On Friday, a very large and truly historic event took place here in Newport Beach. But you would never know it from reading the Daily Pilot the next morning ("Visit has satire, support," June 2).
The Romney Victory Committee, made up of many Newport Beach residents, that night raised more than $3 million — the single largest political fundraising event in Orange County history. Indeed, it was one of the largest fundraisers in the nation and more than double what President Obama raised here last month ("Obama visit rattles CdM," Feb. 17).
More than 500 people packed the largest ballroom of the Balboa Bay Club to hear former Gov. Mitt Romney, the man we hope will be the next president of the United States. Many of those people had sacrificed to pay a substantial sum to be present because they are deeply concerned about the future of our country and the profound damage being done to it by the Obama administration.
They heard Romney speak of his vision for America, and of the need to change the failed and destructive course of the last four years by restoring fiscal discipline, to reduce the size of government in Washington, to rebuild our military and our alliances and to promote entrepreneurship and personal responsibility. The huge crowd loudly and repeatedly cheered his remarks and left feeling hopeful about our future under President Romney following his victory in November.
None of this was reported in the Daily Pilot. Instead, the Daily Pilot focused its coverage almost entirely on a small handful of clowns — literally — who stood on West Coast Highway waiving inane signs promoting class warfare and yelling their desire to preserve the Obama status quo — a pseudo-socialist, government-centered society, rapidly heading the way of Greece. Rarely have 1st Amendment rights been exercised for such vapid and ideologically bankrupt purposes; yet to the Daily Pilot, their drivel was Page One, top of the fold, news.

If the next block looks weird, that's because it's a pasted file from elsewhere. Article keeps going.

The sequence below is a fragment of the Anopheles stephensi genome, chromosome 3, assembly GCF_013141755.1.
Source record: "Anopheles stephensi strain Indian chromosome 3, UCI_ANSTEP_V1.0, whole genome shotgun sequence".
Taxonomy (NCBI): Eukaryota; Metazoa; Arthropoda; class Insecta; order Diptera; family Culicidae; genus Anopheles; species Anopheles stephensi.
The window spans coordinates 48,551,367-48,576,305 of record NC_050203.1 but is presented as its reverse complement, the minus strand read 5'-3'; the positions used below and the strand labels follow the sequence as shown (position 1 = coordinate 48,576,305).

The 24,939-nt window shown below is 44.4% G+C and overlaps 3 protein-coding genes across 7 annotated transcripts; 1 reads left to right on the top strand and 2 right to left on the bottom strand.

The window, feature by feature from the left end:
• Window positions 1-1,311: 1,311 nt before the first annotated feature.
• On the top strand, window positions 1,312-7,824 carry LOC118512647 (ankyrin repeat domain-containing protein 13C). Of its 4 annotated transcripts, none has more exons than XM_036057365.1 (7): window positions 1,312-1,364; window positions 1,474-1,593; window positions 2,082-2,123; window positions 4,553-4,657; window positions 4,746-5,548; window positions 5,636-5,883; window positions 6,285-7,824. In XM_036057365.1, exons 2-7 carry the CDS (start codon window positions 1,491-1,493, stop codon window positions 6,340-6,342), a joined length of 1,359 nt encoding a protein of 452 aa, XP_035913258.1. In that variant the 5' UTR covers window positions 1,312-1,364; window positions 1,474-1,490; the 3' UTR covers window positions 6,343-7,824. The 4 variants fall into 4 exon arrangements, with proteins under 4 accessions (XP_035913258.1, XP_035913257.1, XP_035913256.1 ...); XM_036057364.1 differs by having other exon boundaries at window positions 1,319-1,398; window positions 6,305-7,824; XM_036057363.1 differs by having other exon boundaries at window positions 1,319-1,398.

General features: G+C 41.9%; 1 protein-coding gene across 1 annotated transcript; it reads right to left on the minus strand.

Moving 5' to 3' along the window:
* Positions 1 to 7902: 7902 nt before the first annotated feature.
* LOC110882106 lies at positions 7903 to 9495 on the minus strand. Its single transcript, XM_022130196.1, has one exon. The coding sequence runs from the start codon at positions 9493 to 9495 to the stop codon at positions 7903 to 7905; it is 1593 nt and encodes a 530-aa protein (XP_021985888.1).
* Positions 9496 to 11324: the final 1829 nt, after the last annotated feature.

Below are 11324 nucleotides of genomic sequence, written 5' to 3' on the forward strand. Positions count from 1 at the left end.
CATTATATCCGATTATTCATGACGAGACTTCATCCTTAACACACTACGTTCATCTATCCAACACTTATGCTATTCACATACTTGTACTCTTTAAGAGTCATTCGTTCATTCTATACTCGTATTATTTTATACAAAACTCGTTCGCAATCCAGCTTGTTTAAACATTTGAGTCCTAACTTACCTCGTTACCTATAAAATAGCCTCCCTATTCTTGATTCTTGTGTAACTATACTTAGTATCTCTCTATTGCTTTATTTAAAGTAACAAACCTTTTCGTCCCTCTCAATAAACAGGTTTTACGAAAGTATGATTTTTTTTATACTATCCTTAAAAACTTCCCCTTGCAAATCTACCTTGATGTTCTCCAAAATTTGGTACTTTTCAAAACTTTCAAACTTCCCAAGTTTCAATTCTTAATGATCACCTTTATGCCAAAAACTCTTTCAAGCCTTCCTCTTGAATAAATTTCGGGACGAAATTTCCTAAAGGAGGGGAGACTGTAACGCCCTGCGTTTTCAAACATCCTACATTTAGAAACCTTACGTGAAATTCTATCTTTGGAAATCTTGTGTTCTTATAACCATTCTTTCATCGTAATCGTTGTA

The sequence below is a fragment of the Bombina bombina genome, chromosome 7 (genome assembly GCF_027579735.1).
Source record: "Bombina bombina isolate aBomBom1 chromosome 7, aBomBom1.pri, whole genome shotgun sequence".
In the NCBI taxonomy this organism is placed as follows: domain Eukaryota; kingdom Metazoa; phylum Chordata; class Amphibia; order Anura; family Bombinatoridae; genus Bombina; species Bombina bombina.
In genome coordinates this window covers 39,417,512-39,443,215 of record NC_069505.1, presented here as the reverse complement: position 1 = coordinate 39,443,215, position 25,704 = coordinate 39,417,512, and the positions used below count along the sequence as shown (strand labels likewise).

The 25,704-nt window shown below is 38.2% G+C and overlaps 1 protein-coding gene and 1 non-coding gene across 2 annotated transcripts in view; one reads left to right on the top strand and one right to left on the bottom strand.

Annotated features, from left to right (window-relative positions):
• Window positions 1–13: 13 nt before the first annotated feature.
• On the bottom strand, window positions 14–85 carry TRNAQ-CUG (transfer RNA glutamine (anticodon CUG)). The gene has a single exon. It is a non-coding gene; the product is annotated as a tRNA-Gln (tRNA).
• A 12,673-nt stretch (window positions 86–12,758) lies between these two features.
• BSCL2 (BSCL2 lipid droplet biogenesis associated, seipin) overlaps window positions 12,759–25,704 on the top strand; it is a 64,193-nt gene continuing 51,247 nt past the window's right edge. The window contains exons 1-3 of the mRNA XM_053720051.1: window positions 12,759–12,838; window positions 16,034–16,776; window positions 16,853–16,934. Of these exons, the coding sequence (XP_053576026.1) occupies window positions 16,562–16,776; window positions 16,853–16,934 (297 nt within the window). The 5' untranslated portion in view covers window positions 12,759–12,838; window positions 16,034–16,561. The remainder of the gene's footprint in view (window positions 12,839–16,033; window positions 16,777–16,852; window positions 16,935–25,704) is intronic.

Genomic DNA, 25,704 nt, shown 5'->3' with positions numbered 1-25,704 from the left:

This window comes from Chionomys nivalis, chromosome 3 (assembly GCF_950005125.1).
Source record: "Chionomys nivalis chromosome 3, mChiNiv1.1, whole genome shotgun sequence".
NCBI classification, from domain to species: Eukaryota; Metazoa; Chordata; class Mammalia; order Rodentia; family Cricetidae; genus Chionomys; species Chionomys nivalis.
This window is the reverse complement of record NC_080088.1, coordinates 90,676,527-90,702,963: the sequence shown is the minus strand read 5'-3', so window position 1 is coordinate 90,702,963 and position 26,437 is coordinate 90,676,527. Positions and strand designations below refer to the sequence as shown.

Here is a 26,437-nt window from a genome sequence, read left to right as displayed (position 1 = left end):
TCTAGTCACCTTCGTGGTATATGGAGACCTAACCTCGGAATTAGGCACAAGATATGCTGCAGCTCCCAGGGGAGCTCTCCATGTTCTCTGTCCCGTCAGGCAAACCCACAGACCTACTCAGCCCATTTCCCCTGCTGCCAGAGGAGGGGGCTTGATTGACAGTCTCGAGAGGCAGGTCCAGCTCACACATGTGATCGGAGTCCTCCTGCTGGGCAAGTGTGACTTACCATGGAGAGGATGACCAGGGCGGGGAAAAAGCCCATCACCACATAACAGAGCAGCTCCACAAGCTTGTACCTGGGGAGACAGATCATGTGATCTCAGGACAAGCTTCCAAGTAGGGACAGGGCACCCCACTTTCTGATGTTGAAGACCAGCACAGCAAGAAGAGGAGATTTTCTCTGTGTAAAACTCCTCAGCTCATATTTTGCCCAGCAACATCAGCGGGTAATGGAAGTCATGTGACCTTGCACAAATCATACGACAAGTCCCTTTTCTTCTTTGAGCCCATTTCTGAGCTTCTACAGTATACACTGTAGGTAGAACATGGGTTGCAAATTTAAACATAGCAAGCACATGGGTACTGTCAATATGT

I hope next time your reporters will not be so easily distracted from covering the most significant event of the day in our city.
City Hall color choices
As you drive toward the ocean on MacArthur Boulevard and crest the hill at San Joaquin Hills Road, with Fashion Island on the right, and you drive past San Miguel Drive, our family has always loved the distant view of the Pacific Ocean. It is a breathtaking scene, even after all of these years. One's eyes are just naturally drawn to the azure of the Pacific as you look across the township of Corona del Mar, with the palm trees silhouetted so nicely. In the distance lies Catalina Island. We always comment on how we get to "live in paradise."
Of course, that was before the city of Newport Beach began to build our new Civic Center along the west side of MacArthur. So, now, as if the new buildings aren't enough visual distraction, one's eyes are drawn to the neon lime green accent colors of the concrete shear walls jutting above the new parking structure. The distraction of the color happens every time, just have to look at the parking structure, instead of the natural beauty on the horizon. Yuck.
Really? Is there no other color that might be more compatible with the natural serenity of the scene? Perhaps in a sea blue tone? It is just a shame that the view is distracted by this color choice.
Dewain E. Campbell
How to create jobs
As a serial entrepreneur who has created hundreds and hundreds of jobs over my career, I'm going to share with you a fact that might prove a bit shocking to some.
Entrepreneurs don't start companies to create jobs. Rather, they start companies to make money. And gain a measure of freedom. And have some fun not usually afforded those who toil endlessly for "the man." And if they are successful, job creation results. It is nothing but a byproduct. And the greater an entrepreneur's success, the more jobs are created.
That's why it's so amusing to watch the back-and-forth between President Obama, a man who has never so much as operated a lemonade stand, and candidate Mitt Romney, whose business successes have fostered the creation of literally tens of thousands of jobs.